Did Israel know that its settlement policies in the occupied West Bank and Gaza were illegal? Yes, according to a senior legal official who warned the Labor government of Prime Minister Levi Eshkol in September 1967, “that civilian settlement in the administered territories contravenes the explicit provisions of the Fourth Geneva Convention.”
The man who wrote those words is Theodor Meron, a Holocaust survivor and currently an appeals judge at the International Criminal Tribunal for the former Yugoslavia. Meron told the Independent, “I believe I would have given the same opinion today.”
Meron says Eshkol’s foreign secretary, Abba Eban, was “sympathetic” to the view that the settlements would violate the Hague and Geneva conventions.
There are currently some 240,000 settlers on the West Bank, and another 200,000 in occupied East Jerusalem.
According to the Independent, Meron’s memorandum is “a direct challenge to Israel’s continuing contention that the Geneva Convention’s provisions on settling people in occupied territory did not apply to the West Bank because its annexation by Jordan between 1949 and 1967 had been unilateral.”
The article points out that not only did the United Nations think that Israel was an occupier, so did the Israeli Army. A 1967 decree from the Israeli Self-Defense Forces command said that military courts would “fulfill Geneva provisions,” and the first West Bank civilian settlement at Kfar Etzion, was designated a “military outpost.” The Geneva Conventions allow military bases in occupied territories.
A recent survey of West Bank land found that up to 38 percent of the settlements were built on Palestinian-owned land. According to Israeli writer Gershom Gorenberg, such settlements explicitly violate the 1907 Hague Convention. The settlements were declared illegal by the International Court of Justice and a series of UN resolutions.
According to a new map of the West Bank produced by the UN Office for Coordination and Humanitarian Affairs, the network of Israeli settlements, roads and military bases blocks 2.5 million Palestinians out of 40 percent of the West Bank. The 60 percent of the West Bank left is split up by 450 roadblocks and 70 manned checkpoints.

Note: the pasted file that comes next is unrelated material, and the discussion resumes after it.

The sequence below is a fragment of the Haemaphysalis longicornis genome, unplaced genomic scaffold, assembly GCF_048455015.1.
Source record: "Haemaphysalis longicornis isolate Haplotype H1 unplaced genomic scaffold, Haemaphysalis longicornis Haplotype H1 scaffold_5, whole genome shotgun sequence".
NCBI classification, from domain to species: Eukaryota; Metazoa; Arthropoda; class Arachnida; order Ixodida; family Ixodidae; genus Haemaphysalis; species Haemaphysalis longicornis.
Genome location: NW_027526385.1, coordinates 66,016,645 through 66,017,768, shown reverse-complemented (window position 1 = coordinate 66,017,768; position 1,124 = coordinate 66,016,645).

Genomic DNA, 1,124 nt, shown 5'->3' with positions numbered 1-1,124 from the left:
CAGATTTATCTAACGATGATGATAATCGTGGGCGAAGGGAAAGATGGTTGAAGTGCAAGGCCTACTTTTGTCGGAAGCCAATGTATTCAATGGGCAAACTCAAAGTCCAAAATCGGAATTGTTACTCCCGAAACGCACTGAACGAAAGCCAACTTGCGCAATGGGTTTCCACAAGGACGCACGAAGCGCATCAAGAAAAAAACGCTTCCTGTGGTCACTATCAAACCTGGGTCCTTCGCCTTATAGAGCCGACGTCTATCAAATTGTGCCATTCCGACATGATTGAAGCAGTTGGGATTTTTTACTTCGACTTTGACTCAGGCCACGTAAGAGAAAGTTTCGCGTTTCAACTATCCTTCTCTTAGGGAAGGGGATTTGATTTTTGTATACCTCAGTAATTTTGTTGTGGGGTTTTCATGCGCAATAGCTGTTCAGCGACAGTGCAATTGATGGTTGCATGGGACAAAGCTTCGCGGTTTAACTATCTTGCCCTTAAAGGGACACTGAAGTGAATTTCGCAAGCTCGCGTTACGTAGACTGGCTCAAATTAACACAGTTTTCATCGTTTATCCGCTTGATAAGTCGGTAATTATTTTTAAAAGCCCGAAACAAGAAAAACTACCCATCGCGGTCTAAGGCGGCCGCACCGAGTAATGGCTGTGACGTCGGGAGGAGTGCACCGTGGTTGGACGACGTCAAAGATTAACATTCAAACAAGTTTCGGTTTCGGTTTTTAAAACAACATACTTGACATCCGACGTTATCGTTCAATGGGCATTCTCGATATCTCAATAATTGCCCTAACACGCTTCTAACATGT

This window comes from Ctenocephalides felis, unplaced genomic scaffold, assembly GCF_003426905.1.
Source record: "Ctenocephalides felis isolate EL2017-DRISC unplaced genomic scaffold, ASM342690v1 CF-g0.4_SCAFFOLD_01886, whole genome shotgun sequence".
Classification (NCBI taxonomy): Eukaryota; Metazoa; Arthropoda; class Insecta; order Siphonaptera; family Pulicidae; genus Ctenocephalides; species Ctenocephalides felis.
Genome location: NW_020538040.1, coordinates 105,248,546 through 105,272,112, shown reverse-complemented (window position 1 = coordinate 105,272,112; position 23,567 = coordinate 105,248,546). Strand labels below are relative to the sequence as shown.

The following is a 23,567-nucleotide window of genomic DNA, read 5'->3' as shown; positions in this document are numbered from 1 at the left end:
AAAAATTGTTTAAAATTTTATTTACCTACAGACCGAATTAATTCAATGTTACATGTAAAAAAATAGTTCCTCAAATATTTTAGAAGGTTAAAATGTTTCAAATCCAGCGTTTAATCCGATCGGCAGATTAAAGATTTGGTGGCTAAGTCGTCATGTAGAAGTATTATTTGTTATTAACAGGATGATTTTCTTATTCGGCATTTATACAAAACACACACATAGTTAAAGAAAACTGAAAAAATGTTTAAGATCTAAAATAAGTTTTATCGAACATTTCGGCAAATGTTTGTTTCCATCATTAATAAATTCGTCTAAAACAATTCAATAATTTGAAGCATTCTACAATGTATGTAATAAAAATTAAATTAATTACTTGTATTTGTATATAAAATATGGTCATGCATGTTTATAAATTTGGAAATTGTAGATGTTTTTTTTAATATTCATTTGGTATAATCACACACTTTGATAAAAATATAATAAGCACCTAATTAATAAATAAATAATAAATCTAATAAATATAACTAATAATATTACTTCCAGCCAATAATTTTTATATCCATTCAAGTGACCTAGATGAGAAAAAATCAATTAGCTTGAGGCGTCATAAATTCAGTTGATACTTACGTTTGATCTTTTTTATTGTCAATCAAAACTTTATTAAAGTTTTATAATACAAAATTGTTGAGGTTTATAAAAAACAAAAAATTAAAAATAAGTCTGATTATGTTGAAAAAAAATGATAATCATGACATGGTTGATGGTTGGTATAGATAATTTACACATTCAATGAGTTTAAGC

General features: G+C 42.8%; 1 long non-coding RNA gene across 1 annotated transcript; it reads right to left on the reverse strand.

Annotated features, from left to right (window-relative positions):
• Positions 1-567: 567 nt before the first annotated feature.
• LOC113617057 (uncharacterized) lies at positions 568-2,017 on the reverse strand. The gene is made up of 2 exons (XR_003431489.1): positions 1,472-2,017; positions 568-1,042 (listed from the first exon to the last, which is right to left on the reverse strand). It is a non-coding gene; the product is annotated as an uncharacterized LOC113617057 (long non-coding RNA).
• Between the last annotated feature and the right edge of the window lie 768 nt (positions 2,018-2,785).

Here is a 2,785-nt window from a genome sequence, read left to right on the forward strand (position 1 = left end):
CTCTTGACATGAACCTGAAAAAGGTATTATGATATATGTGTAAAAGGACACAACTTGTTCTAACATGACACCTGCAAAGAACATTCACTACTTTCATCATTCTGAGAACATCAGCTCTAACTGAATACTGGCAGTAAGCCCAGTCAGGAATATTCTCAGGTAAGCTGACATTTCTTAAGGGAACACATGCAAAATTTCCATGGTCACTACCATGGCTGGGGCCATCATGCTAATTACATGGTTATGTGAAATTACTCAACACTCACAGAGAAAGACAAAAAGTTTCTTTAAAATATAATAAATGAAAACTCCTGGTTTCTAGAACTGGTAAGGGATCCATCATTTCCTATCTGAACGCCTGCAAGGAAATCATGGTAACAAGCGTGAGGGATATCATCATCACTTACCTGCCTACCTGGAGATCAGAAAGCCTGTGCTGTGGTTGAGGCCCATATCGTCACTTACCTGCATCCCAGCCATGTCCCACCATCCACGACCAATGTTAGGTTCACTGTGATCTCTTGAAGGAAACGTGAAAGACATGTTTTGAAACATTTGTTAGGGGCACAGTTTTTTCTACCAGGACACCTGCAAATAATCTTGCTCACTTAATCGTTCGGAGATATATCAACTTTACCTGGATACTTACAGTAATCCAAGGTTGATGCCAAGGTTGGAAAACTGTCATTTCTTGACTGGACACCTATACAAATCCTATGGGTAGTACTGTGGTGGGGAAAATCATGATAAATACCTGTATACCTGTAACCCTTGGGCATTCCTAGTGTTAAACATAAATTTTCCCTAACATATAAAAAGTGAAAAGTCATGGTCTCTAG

The expansion of “Israeli only” roads has drawn widespread criticism—and lawsuits— from human rights organizations. “We do not use the word apartheid in court,” says Yoav Loeff, a spokesman for the Association for Civil Rights in Israel (ACRI), “but it is difficult to find another term for roads that can only be used by Israelis.”
In a recent report to the Israeli parliament, the Knesset, B’Tselem, a human rights organization, and ACRI, said that government polices are aimed at “the dispossession of Palestinian residents of the center of Hebron.”
According to the two organizations, the Israeli Army has blocked Palestinian residents from walking on a-Shuhada, one of Hebron’s major streets. Under pressure from B’Tselem and ACRI, the Army admitted that the order was “in error” and unlawful, but have yet to allow Palestinian residents to use the street.
A recent study by the World Bank found that restrictions like those in Hebron have deeply crippled the Palestinian economy. The bank found that while Israel did have “security concerns,” that many of the restrictions have the effect of “enhancing the free movement of settlers and the physical and economic expansion of the settlements at the expense of the Palestinian population.”
The Israeli settler population is growing at a rate of 5.5 percent a year, compared with a 3 percent growth rate for Palestinians.
One group that has taken the issue head on is Machsom (Checkpoint) Watch, which monitors the treatment of Palestinians at roadblocks. Founded in 2001, the group sends 50 to 100 women out in 24 shifts to watch over the checkpoints.